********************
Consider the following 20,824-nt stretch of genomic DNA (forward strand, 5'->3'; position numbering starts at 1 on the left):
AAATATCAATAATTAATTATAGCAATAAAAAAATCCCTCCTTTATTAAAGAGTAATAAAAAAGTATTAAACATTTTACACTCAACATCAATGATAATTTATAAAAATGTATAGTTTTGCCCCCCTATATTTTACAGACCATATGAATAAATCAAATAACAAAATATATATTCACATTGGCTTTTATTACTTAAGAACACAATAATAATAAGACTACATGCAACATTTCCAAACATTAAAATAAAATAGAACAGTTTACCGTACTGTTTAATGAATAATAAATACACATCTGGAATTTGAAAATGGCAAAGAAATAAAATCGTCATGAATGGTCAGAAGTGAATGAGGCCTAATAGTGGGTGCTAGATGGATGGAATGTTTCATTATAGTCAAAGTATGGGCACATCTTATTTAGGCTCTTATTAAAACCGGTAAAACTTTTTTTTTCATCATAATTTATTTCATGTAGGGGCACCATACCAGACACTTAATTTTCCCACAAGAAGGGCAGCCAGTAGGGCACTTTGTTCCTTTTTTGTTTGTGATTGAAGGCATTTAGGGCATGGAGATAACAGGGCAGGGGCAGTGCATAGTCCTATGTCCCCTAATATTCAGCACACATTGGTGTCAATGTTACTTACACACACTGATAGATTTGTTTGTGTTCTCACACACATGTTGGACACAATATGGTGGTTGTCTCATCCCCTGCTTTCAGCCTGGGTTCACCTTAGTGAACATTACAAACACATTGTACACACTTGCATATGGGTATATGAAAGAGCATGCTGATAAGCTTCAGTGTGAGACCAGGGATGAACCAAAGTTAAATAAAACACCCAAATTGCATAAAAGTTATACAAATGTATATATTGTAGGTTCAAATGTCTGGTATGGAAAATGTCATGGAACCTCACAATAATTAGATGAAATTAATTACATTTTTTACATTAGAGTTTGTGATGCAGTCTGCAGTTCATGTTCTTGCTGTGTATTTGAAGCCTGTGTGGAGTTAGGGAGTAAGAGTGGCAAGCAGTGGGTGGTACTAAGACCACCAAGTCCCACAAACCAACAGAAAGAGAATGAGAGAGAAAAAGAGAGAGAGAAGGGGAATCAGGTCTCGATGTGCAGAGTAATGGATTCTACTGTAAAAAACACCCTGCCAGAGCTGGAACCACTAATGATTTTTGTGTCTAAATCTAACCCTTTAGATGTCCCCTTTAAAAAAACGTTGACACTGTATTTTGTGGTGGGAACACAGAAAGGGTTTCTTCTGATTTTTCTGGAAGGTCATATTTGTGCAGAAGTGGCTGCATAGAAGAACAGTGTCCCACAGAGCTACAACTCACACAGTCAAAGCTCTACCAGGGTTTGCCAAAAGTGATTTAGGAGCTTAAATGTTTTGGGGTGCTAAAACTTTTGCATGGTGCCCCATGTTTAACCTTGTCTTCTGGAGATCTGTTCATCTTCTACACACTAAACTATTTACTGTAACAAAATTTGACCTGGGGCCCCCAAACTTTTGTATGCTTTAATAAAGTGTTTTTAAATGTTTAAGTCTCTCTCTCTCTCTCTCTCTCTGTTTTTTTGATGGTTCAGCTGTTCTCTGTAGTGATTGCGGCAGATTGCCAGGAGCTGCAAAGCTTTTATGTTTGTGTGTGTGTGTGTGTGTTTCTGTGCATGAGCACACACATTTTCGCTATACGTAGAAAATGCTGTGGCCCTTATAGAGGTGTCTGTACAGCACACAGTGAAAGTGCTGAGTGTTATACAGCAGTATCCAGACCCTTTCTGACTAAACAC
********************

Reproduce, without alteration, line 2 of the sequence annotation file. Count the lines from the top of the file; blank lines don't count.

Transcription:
AAATATCAATAATTAATTATAGCAATAAAAAAATCCCTCCTTTATTAAAGAGTAATAAAAAAGTATTAAACATTTTACACTCAACATCAATGATAATTTATAAAAATGTATAGTTTTGCCCCCCTATATTTTACAGACCATATGAATAAATCAAATAACAAAATATATATTCACATTGGCTTTTATTACTTAAGAACACAATAATAATAAGACTACATGCAACATTTCCAAACATTAAAATAAAATAGAACAGTTTACCGTACTGTTTAATGAATAATAAATACACATCTGGAATTTGAAAATGGCAAAGAAATAAAATCGTCATGAATGGTCAGAAGTGAATGAGGCCTAATAGTGGGTGCTAGATGGATGGAATGTTTCATTATAGTCAAAGTATGGGCACATCTTATTTAGGCTCTTATTAAAACCGGTAAAACTTTTTTTTTCATCATAATTTATTTCATGTAGGGGCACCATACCAGACACTTAATTTTCCCACAAGAAGGGCAGCCAGTAGGGCACTTTGTTCCTTTTTTGTTTGTGATTGAAGGCATTTAGGGCATGGAGATAACAGGGCAGGGGCAGTGCATAGTCCTATGTCCCCTAATATTCAGCACACATTGGTGTCAATGTTACTTACACACACTGATAGATTTGTTTGTGTTCTCACACACATGTTGGACACAATATGGTGGTTGTCTCATCCCCTGCTTTCAGCCTGGGTTCACCTTAGTGAACATTACAAACACATTGTACACACTTGCATATGGGTATATGAAAGAGCATGCTGATAAGCTTCAGTGTGAGACCAGGGATGAACCAAAGTTAAATAAAACACCCAAATTGCATAAAAGTTATACAAATGTATATATTGTAGGTTCAAATGTCTGGTATGGAAAATGTCATGGAACCTCACAATAATTAGATGAAATTAATTACATTTTTTACATTAGAGTTTGTGATGCAGTCTGCAGTTCATGTTCTTGCTGTGTATTTGAAGCCTGTGTGGAGTTAGGGAGTAAGAGTGGCAAGCAGTGGGTGGTACTAAGACCACCAAGTCCCACAAACCAACAGAAAGAGAATGAGAGAGAAAAAGAGAGAGAGAAGGGGAATCAGGTCTCGATGTGCAGAGTAATGGATTCTACTGTAAAAAACACCCTGCCAGAGCTGGAACCACTAATGATTTTTGTGTCTAAATCTAACCCTTTAGATGTCCCCTTTAAAAAAACGTTGACACTGTATTTTGTGGTGGGAACACAGAAAGGGTTTCTTCTGATTTTTCTGGAAGGTCATATTTGTGCAGAAGTGGCTGCATAGAAGAACAGTGTCCCACAGAGCTACAACTCACACAGTCAAAGCTCTACCAGGGTTTGCCAAAAGTGATTTAGGAGCTTAAATGTTTTGGGGTGCTAAAACTTTTGCATGGTGCCCCATGTTTAACCTTGTCTTCTGGAGATCTGTTCATCTTCTACACACTAAACTATTTACTGTAACAAAATTTGACCTGGGGCCCCCAAACTTTTGTATGCTTTAATAAAGTGTTTTTAAATGTTTAAGTCTCTCTCTCTCTCTCTCTCTCTGTTTTTTTGATGGTTCAGCTGTTCTCTGTAGTGATTGCGGCAGATTGCCAGGAGCTGCAAAGCTTTTATGTTTGTGTGTGTGTGTGTGTGTTTCTGTGCATGAGCACACACATTTTCGCTATACGTAGAAAATGCTGTGGCCCTTATAGAGGTGTCTGTACAGCACACAGTGAAAGTGCTGAGTGTTATACAGCAGTATCCAGACCCTTTCTGACTAAACAC